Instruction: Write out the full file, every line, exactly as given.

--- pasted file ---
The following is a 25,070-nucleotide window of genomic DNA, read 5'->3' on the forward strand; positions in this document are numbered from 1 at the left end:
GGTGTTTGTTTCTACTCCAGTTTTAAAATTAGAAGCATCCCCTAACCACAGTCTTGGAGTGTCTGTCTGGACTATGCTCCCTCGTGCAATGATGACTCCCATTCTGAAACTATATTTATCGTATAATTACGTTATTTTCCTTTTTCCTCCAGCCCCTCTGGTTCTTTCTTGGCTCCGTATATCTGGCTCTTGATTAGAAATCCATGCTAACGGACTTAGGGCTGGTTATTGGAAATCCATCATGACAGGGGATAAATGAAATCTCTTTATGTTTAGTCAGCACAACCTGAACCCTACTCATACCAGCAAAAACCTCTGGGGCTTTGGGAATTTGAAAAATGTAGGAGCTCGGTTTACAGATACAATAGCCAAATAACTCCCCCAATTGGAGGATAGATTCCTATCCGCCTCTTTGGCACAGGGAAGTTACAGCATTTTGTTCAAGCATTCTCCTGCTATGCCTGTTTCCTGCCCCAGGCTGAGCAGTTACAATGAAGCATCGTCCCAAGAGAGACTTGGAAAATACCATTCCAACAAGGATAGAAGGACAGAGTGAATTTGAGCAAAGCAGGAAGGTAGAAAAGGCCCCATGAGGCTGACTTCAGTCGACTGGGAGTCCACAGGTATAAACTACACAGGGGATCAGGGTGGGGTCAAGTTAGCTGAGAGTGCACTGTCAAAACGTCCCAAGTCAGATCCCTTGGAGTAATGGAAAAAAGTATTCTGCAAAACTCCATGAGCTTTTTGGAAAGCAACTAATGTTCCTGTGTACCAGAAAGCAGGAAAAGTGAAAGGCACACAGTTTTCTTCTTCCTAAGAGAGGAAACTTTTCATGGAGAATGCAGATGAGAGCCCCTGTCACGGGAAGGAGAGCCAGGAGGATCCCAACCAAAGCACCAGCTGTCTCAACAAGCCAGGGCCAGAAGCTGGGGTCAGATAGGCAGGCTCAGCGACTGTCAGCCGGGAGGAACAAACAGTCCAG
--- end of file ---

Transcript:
The following is a 25,070-nucleotide window of genomic DNA, read 5'->3' on the forward strand; positions in this document are numbered from 1 at the left end:
GGTGTTTGTTTCTACTCCAGTTTTAAAATTAGAAGCATCCCCTAACCACAGTCTTGGAGTGTCTGTCTGGACTATGCTCCCTCGTGCAATGATGACTCCCATTCTGAAACTATATTTATCGTATAATTACGTTATTTTCCTTTTTCCTCCAGCCCCTCTGGTTCTTTCTTGGCTCCGTATATCTGGCTCTTGATTAGAAATCCATGCTAACGGACTTAGGGCTGGTTATTGGAAATCCATCATGACAGGGGATAAATGAAATCTCTTTATGTTTAGTCAGCACAACCTGAACCCTACTCATACCAGCAAAAACCTCTGGGGCTTTGGGAATTTGAAAAATGTAGGAGCTCGGTTTACAGATACAATAGCCAAATAACTCCCCCAATTGGAGGATAGATTCCTATCCGCCTCTTTGGCACAGGGAAGTTACAGCATTTTGTTCAAGCATTCTCCTGCTATGCCTGTTTCCTGCCCCAGGCTGAGCAGTTACAATGAAGCATCGTCCCAAGAGAGACTTGGAAAATACCATTCCAACAAGGATAGAAGGACAGAGTGAATTTGAGCAAAGCAGGAAGGTAGAAAAGGCCCCATGAGGCTGACTTCAGTCGACTGGGAGTCCACAGGTATAAACTACACAGGGGATCAGGGTGGGGTCAAGTTAGCTGAGAGTGCACTGTCAAAACGTCCCAAGTCAGATCCCTTGGAGTAATGGAAAAAAGTATTCTGCAAAACTCCATGAGCTTTTTGGAAAGCAACTAATGTTCCTGTGTACCAGAAAGCAGGAAAAGTGAAAGGCACACAGTTTTCTTCTTCCTAAGAGAGGAAACTTTTCATGGAGAATGCAGATGAGAGCCCCTGTCACGGGAAGGAGAGCCAGGAGGATCCCAACCAAAGCACCAGCTGTCTCAACAAGCCAGGGCCAGAAGCTGGGGTCAGATAGGCAGGCTCAGCGACTGTCAGCCGGGAGGAACAAACAGTCCAG